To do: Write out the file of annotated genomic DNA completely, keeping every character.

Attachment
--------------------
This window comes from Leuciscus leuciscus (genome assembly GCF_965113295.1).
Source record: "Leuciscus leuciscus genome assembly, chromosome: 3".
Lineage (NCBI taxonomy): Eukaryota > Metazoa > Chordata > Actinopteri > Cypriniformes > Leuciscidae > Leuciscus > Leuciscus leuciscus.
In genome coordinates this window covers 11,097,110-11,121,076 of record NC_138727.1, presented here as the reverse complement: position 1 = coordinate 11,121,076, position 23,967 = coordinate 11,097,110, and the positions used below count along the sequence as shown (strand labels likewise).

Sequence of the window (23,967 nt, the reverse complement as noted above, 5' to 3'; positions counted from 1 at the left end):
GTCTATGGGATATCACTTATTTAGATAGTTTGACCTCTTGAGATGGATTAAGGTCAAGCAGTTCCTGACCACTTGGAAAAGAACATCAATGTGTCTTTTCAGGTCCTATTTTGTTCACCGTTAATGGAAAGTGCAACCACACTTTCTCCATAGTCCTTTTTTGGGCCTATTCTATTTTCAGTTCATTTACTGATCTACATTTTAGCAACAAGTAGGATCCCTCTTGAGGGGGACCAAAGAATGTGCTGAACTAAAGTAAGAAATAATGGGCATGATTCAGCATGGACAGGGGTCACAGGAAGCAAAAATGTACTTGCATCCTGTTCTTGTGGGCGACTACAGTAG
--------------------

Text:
This window comes from Leuciscus leuciscus (genome assembly GCF_965113295.1).
Source record: "Leuciscus leuciscus genome assembly, chromosome: 3".
Lineage (NCBI taxonomy): Eukaryota > Metazoa > Chordata > Actinopteri > Cypriniformes > Leuciscidae > Leuciscus > Leuciscus leuciscus.
In genome coordinates this window covers 11,097,110-11,121,076 of record NC_138727.1, presented here as the reverse complement: position 1 = coordinate 11,121,076, position 23,967 = coordinate 11,097,110, and the positions used below count along the sequence as shown (strand labels likewise).

Sequence of the window (23,967 nt, the reverse complement as noted above, 5' to 3'; positions counted from 1 at the left end):
GTCTATGGGATATCACTTATTTAGATAGTTTGACCTCTTGAGATGGATTAAGGTCAAGCAGTTCCTGACCACTTGGAAAAGAACATCAATGTGTCTTTTCAGGTCCTATTTTGTTCACCGTTAATGGAAAGTGCAACCACACTTTCTCCATAGTCCTTTTTTGGGCCTATTCTATTTTCAGTTCATTTACTGATCTACATTTTAGCAACAAGTAGGATCCCTCTTGAGGGGGACCAAAGAATGTGCTGAACTAAAGTAAGAAATAATGGGCATGATTCAGCATGGACAGGGGTCACAGGAAGCAAAAATGTACTTGCATCCTGTTCTTGTGGGCGACTACAGTAG